If you’re trying to get the most out of your content marketing, you need to understand that it isn’t just about putting information in front of your customers. It’s about having a strategy to augment your brand identity, build trust, and position yourself as a resource that customers can count on even when they’re not making a purchase. To do that requires an approach which is rooted in strategic thinking from beginning to end, where every choice is made with a purpose.

To get those results, you need to remember the difference between tactics and strategy and put strategy first. If you’re not clear on the line between the two, it can be simplified easily. Tactics are the short-term choices you make to advance your goals given your immediate circumstances. They’re important, but by nature they are short-sighted. Strategy, on the other hand, is the guiding principle behind your tactical choices that defines the long-term goals your short-term goals support. Tactical knowledge is important to develop, but strategic knowledge needs to be in place from the get-go, which means advance planning before rolling out a new content marketing campaign.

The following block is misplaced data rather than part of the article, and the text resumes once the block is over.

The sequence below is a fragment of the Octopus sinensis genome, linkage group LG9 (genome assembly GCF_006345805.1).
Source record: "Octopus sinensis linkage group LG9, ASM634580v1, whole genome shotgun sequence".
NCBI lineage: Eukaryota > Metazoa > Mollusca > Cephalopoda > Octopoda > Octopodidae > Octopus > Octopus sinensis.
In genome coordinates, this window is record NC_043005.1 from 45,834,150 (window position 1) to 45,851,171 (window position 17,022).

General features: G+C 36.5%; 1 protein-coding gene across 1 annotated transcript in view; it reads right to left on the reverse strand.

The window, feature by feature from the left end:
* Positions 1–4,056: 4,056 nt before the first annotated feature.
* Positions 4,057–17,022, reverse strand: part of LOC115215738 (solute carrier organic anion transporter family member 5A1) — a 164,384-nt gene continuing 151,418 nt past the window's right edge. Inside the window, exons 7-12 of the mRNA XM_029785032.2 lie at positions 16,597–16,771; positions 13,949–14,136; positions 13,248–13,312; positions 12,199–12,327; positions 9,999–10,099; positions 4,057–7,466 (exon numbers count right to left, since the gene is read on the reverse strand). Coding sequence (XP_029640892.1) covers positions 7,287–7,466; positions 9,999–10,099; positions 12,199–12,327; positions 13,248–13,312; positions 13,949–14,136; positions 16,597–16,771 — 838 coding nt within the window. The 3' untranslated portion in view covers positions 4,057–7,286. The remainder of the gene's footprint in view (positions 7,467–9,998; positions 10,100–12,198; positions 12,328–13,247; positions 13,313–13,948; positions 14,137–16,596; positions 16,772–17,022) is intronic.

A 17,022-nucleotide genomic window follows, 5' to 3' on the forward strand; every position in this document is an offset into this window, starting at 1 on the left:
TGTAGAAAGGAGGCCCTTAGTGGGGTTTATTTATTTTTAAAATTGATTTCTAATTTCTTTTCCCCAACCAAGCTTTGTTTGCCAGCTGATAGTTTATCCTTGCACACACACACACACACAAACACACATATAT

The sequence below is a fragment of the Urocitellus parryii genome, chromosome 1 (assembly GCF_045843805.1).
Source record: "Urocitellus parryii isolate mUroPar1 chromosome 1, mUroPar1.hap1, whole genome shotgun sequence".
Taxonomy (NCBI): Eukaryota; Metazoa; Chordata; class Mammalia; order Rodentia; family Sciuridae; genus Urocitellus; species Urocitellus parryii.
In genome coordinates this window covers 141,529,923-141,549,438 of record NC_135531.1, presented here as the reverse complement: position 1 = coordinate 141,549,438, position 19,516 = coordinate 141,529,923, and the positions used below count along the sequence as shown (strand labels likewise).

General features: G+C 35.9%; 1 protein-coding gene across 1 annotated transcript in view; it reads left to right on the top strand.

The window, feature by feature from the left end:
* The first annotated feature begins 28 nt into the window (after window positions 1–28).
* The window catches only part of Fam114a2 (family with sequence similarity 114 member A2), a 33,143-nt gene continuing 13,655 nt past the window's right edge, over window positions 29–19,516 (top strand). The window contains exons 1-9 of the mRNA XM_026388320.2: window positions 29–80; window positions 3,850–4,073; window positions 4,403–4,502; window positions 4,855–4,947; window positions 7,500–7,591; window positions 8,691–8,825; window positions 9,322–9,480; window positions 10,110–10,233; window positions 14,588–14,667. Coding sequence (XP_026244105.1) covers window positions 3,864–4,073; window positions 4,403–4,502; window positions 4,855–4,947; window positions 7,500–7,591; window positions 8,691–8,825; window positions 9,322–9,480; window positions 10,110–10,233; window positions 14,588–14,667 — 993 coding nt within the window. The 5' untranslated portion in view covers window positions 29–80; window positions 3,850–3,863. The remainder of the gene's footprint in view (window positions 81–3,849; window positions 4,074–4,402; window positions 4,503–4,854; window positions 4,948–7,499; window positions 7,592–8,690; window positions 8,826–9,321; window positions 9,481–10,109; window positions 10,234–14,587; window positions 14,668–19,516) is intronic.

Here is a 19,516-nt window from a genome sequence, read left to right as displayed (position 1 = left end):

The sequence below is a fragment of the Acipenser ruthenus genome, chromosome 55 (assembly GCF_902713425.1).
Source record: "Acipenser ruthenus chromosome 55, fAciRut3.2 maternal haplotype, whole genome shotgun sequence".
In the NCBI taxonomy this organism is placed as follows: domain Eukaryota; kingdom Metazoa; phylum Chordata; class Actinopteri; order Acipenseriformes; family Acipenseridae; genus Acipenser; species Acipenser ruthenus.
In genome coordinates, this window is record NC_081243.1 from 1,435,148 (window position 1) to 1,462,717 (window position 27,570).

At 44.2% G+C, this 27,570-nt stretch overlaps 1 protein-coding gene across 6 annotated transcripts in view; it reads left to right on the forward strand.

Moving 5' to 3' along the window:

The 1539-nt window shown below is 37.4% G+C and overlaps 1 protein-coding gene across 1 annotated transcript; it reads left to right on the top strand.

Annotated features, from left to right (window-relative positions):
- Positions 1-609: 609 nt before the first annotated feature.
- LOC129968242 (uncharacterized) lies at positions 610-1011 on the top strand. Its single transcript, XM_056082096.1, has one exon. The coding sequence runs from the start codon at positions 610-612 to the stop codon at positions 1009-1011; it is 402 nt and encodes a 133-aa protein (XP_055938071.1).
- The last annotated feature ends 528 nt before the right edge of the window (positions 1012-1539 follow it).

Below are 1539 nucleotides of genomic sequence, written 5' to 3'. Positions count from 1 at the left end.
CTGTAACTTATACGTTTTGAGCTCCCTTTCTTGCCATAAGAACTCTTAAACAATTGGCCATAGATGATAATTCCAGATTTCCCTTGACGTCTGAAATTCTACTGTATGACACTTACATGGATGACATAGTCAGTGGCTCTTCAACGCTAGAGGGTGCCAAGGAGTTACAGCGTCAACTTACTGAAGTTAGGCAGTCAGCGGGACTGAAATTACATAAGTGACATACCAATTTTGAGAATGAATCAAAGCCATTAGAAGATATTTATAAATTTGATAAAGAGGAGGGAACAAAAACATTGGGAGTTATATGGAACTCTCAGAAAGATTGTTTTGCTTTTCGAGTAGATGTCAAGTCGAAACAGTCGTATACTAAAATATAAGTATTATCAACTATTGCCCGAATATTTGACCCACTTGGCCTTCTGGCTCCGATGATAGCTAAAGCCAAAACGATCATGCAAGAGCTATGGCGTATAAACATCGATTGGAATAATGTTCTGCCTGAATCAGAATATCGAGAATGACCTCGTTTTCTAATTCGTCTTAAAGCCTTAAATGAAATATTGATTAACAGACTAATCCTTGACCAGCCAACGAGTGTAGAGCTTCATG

That’s the next thing to remember. Since you need in-depth planning to deliver content marketing that effectively covers all the bases you need to cover, it’s helpful to break your efforts into campaigns with discrete goals and limited time frames. This allows you to task teams with specific campaigns, which in turn gives you the opportunity to plan a campaign while the previous one is running, giving you a fluid content production calendar while still ensuring you are doing the strategic planning necessary to keep your tactics in line with your strategies.

Finally, don’t be shy about rethinking your strategy if it is not getting you what you want. It takes a long time to reposition your tactics if you shift strategy, but that investment is worthwhile if your current efforts turn out to be less productive than desired. Since strategy is long-term, it takes a long time to decide when you should change. This is another thing that discrete campaigns can help with—by looking at the data after each one, you can begin to build a longer-term vision of your marketing and your brand growth. That’s really what content marketing is all about—establishing the long-term relationship with customers that makes you an authority in your field, not just another competitor on the game board.